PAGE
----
Okay, so we haven’t played it yet so can’t comment on the actual gameplay, but we recently saw some of the figures from the World of Warcraft (WoW) miniatures game, and oh boy were we surprised. While we didn’t have high hopes for the game to begin with, we figured that the production values would be a bit higher than those of Mage Knight. Compounded with an advancement in whatever technology is needed to actually manufacture the respective figures, we assumed that the WoW gaming figures would look dead sexy, but we were wrong.
In truth, the WoW gaming figures are no prettier than any other pre-painted wargaming figure we’ve come across, and we’re not even sure they’re as good as the 2.0 Mage Knight figures were. Rather disappointing discovery, but there’s not much out there for meeting one’s pre-painted fantasy wargaming needs, and perhaps that alone will help Blizzard earn some sales in this arena.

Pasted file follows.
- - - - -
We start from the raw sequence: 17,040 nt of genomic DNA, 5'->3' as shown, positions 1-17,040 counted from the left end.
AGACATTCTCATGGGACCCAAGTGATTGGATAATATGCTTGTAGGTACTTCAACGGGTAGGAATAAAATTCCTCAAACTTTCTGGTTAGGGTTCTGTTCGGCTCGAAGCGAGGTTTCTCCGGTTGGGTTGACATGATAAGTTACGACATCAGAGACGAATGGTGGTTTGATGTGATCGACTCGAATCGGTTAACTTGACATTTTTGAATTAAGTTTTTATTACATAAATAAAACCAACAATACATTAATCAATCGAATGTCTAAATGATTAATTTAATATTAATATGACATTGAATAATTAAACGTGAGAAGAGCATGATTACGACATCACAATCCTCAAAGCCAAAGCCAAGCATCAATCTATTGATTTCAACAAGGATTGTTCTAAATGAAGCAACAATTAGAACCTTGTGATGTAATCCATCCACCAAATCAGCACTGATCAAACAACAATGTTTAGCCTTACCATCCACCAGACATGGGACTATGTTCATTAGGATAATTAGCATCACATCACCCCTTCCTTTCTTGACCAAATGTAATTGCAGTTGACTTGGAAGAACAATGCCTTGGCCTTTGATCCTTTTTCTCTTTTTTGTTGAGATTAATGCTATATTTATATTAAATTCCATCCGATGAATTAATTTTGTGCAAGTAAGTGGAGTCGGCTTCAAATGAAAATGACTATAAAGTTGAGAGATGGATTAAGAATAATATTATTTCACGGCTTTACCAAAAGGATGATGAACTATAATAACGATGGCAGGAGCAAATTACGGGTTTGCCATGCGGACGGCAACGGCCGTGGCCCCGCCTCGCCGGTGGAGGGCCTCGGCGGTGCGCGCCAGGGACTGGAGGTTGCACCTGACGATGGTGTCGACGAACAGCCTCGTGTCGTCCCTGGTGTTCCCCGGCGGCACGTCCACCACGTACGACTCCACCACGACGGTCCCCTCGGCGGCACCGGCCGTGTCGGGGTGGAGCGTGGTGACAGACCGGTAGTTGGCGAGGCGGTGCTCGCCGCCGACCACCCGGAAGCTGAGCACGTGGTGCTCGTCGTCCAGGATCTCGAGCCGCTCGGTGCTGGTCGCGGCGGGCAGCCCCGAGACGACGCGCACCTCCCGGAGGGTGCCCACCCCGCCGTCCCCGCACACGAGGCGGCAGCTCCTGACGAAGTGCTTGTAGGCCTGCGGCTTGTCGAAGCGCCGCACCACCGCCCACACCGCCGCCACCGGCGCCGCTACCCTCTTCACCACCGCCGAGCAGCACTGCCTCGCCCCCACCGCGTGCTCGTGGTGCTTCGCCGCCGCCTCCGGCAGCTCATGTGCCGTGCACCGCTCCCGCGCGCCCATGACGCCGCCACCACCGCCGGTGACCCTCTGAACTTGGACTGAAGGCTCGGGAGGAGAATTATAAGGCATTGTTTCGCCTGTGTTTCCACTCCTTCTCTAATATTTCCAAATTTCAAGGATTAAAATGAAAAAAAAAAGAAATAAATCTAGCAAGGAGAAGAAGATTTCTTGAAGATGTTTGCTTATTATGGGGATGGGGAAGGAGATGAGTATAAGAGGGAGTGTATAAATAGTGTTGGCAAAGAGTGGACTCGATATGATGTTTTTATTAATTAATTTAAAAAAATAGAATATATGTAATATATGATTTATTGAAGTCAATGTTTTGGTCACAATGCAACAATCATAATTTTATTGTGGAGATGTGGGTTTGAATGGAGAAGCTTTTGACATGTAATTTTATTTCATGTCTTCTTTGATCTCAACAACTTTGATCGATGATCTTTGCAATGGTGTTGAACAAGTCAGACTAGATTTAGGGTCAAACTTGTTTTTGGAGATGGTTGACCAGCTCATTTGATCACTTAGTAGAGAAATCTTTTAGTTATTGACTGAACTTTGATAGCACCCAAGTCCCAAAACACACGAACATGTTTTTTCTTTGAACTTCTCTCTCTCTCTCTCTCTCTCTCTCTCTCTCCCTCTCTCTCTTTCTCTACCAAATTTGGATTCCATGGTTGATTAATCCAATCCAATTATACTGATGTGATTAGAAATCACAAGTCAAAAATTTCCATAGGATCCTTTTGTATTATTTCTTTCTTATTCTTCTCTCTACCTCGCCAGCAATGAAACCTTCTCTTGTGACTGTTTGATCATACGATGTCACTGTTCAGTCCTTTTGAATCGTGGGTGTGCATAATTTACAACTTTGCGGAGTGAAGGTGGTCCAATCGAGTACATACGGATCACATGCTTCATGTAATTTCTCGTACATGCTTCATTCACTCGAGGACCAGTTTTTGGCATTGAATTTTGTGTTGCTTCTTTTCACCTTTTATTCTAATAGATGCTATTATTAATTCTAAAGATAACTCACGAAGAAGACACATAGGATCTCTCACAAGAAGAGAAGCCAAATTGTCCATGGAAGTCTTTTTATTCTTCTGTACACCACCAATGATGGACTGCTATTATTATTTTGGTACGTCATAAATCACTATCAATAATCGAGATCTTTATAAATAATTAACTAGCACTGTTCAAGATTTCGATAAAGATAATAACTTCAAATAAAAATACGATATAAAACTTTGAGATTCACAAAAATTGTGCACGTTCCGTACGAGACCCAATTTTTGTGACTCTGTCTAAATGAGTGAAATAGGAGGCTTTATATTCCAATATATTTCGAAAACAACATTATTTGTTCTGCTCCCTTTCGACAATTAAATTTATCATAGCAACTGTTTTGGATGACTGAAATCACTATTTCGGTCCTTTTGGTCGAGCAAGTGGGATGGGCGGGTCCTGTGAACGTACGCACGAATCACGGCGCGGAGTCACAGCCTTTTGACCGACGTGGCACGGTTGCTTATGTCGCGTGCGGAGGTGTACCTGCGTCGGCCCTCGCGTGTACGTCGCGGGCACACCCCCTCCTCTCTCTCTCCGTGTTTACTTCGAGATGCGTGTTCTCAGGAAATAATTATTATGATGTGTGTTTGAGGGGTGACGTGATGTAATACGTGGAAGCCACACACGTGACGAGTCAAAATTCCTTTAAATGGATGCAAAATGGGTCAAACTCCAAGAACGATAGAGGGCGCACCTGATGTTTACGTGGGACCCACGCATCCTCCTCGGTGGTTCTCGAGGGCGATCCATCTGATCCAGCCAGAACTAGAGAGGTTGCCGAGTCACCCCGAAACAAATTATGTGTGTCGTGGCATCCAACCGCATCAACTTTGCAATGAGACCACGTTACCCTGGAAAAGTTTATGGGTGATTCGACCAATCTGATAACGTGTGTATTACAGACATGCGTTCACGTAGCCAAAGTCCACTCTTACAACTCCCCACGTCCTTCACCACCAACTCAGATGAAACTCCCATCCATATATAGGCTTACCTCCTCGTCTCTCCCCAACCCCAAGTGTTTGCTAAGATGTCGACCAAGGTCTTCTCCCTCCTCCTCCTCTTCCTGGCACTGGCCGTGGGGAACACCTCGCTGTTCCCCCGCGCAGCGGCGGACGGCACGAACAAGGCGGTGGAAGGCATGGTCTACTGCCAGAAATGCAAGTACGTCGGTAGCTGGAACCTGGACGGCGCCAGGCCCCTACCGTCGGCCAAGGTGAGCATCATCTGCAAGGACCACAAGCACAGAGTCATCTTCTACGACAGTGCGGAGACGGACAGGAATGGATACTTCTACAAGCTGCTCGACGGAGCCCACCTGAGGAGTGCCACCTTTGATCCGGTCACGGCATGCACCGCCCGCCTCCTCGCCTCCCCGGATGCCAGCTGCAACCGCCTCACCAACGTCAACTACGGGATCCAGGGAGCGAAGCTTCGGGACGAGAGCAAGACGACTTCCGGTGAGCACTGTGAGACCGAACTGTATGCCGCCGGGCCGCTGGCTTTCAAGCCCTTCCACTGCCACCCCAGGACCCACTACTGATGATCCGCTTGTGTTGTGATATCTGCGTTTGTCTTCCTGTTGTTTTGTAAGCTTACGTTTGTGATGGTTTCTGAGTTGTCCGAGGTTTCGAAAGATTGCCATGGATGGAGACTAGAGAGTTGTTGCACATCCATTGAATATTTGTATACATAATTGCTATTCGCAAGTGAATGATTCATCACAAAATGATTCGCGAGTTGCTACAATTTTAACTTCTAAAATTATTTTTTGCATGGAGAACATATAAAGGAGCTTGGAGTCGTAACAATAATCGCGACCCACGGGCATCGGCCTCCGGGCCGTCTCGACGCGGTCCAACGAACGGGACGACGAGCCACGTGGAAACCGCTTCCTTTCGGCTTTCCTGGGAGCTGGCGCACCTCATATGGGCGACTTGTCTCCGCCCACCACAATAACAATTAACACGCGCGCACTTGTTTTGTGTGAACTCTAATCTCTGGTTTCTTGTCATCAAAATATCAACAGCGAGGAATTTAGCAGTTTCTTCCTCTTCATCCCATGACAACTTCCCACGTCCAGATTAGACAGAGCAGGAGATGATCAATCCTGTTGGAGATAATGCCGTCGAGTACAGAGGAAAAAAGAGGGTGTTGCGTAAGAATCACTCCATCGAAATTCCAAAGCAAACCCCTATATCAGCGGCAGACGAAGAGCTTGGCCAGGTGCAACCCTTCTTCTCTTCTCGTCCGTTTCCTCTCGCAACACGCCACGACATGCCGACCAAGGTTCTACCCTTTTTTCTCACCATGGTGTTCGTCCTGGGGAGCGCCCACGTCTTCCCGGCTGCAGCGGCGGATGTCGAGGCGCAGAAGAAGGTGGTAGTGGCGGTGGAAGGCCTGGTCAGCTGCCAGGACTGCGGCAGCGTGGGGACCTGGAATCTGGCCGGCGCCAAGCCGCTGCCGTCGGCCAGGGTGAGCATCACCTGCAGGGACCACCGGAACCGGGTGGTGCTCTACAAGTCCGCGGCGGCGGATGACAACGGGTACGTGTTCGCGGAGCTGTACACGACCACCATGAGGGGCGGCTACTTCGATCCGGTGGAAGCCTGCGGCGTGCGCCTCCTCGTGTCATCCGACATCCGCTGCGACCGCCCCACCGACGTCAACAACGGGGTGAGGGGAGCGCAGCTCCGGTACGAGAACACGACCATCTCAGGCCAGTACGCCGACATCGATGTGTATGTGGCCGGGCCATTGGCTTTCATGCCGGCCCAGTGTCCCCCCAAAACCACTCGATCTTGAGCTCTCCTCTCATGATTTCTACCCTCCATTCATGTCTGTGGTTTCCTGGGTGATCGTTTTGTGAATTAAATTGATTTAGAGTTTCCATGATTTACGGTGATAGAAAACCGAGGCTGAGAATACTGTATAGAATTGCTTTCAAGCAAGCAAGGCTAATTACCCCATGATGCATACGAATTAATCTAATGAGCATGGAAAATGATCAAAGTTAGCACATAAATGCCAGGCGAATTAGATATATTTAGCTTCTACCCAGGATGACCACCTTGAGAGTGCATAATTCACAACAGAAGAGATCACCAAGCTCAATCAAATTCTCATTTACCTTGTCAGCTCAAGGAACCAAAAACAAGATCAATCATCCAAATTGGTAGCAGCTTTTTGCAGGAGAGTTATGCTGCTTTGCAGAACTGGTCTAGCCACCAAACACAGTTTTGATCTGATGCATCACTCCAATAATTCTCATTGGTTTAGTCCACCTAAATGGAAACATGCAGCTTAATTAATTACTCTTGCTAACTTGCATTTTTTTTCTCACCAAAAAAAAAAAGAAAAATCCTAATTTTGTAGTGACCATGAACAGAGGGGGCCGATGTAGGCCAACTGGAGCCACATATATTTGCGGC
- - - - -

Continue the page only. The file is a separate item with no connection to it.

At one point, we figured that the WoW gaming figures could make for a decent FigurePrints alternative with minor modifications, and that may still be true, but only because the FigurePrints we’ve seen aren’t that sexy either. That’s because FigurePrints uses all in-game models and textures to produce an “exact” copy of one’s character in physical form. The WoW miniatures game figures aren’t limited in this way, so some of the painting schemes look better than what FigurePrints offers, and the models do look nicer. Sadly, as was common on the 1.0 Mage Knight figures, the paint doesn’t always line up where it should on the WoW gaming figures, and up close, these flaws don’t look pretty.